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"419" Scam – Advance Fee / Fake Lottery Scam

The so-called "419" scam is a type of fraud dominated by criminals from Nigeria and other countries in Africa. Victims of the scam are promised a large amount of money, such as a lottery prize, inheritance, money sitting in some bank account, etc.

Victims never receive this non-existent fortune but are tricked into sending their money to the criminals, who remain anonymous. They hide their real identity and location by using fake names and fake postal addresses as well as communicating via anonymous free email accounts and mobile phones.

Keep in mind that scammers DO NOT use their real names when defrauding people.
The criminals either abuse names of real people or companies or invent names or addresses.
Any real people or companies mentioned below have NO CONNECTION to the scammers!

Read more about such scams here or in our 419 FAQ. Use the Scam-O-Matic to verify suspect emails.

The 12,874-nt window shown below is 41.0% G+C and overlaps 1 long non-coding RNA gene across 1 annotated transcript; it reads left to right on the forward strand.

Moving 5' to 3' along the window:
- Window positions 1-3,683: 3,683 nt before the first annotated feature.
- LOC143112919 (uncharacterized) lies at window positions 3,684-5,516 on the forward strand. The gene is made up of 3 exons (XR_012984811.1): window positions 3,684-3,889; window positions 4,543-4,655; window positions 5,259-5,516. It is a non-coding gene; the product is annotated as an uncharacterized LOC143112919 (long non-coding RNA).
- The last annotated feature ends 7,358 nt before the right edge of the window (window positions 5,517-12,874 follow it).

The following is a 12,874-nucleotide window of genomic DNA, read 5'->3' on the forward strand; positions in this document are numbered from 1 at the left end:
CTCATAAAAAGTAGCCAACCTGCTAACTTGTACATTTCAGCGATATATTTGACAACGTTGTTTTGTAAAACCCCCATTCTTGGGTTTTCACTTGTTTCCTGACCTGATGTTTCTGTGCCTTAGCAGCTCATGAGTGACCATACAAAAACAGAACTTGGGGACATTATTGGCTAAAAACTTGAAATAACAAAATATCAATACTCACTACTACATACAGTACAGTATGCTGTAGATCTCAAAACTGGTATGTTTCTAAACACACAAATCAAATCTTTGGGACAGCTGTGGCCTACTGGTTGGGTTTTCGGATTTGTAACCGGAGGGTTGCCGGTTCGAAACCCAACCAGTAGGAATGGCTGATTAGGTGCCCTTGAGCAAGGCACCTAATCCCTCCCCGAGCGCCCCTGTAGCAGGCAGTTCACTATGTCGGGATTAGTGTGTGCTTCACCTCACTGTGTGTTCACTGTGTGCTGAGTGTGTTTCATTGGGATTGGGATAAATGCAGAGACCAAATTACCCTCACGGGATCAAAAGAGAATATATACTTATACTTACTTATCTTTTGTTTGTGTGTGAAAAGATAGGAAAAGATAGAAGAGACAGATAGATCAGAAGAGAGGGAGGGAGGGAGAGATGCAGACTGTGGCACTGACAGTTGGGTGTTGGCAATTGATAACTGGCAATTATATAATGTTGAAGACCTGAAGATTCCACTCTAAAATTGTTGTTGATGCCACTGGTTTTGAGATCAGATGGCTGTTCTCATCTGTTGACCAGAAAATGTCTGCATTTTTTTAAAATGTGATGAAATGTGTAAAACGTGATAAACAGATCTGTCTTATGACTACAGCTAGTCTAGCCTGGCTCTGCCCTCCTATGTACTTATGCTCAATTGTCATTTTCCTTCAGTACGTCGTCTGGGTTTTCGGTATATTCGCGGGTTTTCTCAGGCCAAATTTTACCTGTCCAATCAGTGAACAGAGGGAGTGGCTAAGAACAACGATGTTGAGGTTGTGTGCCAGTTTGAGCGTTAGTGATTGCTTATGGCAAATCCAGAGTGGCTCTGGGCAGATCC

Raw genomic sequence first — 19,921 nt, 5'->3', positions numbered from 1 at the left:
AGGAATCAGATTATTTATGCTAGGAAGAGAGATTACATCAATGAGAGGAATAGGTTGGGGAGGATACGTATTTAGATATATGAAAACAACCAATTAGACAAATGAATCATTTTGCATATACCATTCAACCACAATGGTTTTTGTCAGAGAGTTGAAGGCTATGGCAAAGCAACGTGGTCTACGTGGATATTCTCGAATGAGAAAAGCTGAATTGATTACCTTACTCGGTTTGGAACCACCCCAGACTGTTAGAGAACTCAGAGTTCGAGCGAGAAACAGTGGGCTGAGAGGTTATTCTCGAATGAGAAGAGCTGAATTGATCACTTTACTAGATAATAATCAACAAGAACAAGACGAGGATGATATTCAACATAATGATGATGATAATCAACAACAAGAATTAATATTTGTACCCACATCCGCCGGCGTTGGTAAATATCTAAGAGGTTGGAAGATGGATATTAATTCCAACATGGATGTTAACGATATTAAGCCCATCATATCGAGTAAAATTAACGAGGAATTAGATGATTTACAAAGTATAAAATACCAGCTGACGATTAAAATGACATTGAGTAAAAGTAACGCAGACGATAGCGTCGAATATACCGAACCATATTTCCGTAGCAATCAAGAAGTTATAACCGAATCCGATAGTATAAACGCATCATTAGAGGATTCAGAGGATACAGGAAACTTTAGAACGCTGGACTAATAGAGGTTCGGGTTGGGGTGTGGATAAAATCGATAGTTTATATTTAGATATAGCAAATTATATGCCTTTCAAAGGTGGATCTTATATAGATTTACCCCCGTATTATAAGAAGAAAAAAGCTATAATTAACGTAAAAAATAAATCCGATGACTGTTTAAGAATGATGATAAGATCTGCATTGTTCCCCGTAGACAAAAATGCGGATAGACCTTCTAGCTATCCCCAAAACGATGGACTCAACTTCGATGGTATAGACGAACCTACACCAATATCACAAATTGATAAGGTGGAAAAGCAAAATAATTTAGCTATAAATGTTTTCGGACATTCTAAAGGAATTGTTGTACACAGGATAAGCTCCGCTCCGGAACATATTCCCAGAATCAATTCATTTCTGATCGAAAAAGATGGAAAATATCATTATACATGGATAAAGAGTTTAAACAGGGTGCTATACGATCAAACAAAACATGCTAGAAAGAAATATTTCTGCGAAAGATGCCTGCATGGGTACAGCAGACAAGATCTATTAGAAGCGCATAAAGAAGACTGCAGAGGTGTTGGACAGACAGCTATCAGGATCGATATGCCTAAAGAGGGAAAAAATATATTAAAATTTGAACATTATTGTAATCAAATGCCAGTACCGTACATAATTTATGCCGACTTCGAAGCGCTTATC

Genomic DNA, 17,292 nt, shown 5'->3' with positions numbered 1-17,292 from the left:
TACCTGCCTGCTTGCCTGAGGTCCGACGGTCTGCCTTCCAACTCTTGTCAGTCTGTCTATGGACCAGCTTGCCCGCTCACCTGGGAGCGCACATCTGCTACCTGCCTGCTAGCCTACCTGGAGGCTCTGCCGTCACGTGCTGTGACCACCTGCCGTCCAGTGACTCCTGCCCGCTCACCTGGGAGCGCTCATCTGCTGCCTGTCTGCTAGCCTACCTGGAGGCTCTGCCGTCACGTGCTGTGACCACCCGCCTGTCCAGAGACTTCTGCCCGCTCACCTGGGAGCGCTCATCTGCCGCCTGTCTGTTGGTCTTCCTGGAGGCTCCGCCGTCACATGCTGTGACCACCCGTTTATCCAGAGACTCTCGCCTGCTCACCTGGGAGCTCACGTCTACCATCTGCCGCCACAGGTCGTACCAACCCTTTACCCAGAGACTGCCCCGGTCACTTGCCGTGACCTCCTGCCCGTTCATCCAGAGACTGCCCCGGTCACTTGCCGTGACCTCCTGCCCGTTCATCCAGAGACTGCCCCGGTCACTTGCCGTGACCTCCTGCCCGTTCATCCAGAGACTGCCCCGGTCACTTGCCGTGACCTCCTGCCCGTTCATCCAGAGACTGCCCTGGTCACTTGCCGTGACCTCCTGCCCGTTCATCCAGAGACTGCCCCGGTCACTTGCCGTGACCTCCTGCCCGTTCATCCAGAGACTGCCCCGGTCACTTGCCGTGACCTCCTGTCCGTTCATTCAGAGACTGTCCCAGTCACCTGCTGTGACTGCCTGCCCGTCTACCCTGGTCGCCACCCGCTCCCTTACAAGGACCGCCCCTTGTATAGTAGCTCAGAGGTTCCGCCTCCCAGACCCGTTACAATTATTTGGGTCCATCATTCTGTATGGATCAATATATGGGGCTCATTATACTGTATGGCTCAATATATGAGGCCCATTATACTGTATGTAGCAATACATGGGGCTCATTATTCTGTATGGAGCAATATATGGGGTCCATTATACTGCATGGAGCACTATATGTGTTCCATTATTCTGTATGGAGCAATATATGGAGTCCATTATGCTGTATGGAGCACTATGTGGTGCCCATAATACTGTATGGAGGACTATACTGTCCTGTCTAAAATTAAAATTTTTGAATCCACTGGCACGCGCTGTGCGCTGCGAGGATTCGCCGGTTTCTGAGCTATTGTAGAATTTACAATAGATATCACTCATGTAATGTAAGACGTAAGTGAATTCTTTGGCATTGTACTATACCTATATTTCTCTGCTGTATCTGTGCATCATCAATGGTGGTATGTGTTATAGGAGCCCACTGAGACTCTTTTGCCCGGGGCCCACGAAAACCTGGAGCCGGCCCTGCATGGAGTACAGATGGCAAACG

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Some comments by the Scam-O-Matic about the following email:

Fraud email example:

From: "Mr John Mour" (may be fake)
Reply-To: <>
Date: Wed, 17 Oct 2018 15:20:17 -0700
Subject: JPMorgan Chase & Co.New York City,

JPMorgan Chase & Co.
270 Park Avenue,
Midtown Manhattan
New York City,


We are pleased to inform you about your fund which was seized by International Monetary Fund (IMF) due to your failure to provide necessary credentials which states the legitimacy of your fund, the fund was said to be transferred from BOA before its seizure by IMF. Presently the fund is in JPMorgan Chase bank for immediate remittance to your nominated bank account, below is the account details we have about you kindly reconfirm if all the details are correct and update before we make the transfer.

NOTE: no one will ask you for transfer or any form of charge to transfer your fund, if ever happen please report to us because it’s never from us.

Acct. name: Doreen Koehler.
Bank name: Bank of America

Yours sincerely
John Mour

Anti-fraud resources: